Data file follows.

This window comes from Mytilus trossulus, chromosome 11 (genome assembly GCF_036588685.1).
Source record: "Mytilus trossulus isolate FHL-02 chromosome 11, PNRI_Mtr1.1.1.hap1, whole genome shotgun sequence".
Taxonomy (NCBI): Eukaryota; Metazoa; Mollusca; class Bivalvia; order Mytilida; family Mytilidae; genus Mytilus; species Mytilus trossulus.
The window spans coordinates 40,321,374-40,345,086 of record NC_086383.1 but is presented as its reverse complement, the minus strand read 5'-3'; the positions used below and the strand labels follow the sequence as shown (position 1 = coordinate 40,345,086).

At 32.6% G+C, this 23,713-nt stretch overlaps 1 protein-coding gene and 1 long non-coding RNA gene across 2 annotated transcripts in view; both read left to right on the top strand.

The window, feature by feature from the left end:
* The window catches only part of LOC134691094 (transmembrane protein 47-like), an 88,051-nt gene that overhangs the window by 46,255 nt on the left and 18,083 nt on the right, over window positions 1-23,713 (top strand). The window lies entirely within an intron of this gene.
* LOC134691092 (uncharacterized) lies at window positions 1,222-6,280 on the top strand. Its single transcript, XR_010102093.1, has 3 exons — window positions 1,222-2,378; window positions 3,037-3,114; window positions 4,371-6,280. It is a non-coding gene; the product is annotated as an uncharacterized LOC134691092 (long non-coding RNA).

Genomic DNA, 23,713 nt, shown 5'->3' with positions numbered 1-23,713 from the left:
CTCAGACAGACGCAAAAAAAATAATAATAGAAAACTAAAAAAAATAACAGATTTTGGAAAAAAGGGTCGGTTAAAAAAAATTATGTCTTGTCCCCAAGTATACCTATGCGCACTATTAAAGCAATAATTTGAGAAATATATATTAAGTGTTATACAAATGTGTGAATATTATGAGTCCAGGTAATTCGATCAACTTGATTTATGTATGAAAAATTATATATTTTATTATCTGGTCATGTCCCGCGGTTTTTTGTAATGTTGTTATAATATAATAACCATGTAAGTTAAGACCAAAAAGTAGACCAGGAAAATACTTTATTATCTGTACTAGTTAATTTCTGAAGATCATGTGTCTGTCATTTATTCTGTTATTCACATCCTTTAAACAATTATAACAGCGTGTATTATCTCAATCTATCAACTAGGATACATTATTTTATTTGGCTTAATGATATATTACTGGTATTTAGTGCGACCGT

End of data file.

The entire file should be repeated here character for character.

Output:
This window comes from Mytilus trossulus, chromosome 11 (genome assembly GCF_036588685.1).
Source record: "Mytilus trossulus isolate FHL-02 chromosome 11, PNRI_Mtr1.1.1.hap1, whole genome shotgun sequence".
Taxonomy (NCBI): Eukaryota; Metazoa; Mollusca; class Bivalvia; order Mytilida; family Mytilidae; genus Mytilus; species Mytilus trossulus.
The window spans coordinates 40,321,374-40,345,086 of record NC_086383.1 but is presented as its reverse complement, the minus strand read 5'-3'; the positions used below and the strand labels follow the sequence as shown (position 1 = coordinate 40,345,086).

At 32.6% G+C, this 23,713-nt stretch overlaps 1 protein-coding gene and 1 long non-coding RNA gene across 2 annotated transcripts in view; both read left to right on the top strand.

The window, feature by feature from the left end:
* The window catches only part of LOC134691094 (transmembrane protein 47-like), an 88,051-nt gene that overhangs the window by 46,255 nt on the left and 18,083 nt on the right, over window positions 1-23,713 (top strand). The window lies entirely within an intron of this gene.
* LOC134691092 (uncharacterized) lies at window positions 1,222-6,280 on the top strand. Its single transcript, XR_010102093.1, has 3 exons — window positions 1,222-2,378; window positions 3,037-3,114; window positions 4,371-6,280. It is a non-coding gene; the product is annotated as an uncharacterized LOC134691092 (long non-coding RNA).

Genomic DNA, 23,713 nt, shown 5'->3' with positions numbered 1-23,713 from the left:
CTCAGACAGACGCAAAAAAAATAATAATAGAAAACTAAAAAAAATAACAGATTTTGGAAAAAAGGGTCGGTTAAAAAAAATTATGTCTTGTCCCCAAGTATACCTATGCGCACTATTAAAGCAATAATTTGAGAAATATATATTAAGTGTTATACAAATGTGTGAATATTATGAGTCCAGGTAATTCGATCAACTTGATTTATGTATGAAAAATTATATATTTTATTATCTGGTCATGTCCCGCGGTTTTTTGTAATGTTGTTATAATATAATAACCATGTAAGTTAAGACCAAAAAGTAGACCAGGAAAATACTTTATTATCTGTACTAGTTAATTTCTGAAGATCATGTGTCTGTCATTTATTCTGTTATTCACATCCTTTAAACAATTATAACAGCGTGTATTATCTCAATCTATCAACTAGGATACATTATTTTATTTGGCTTAATGATATATTACTGGTATTTAGTGCGACCGT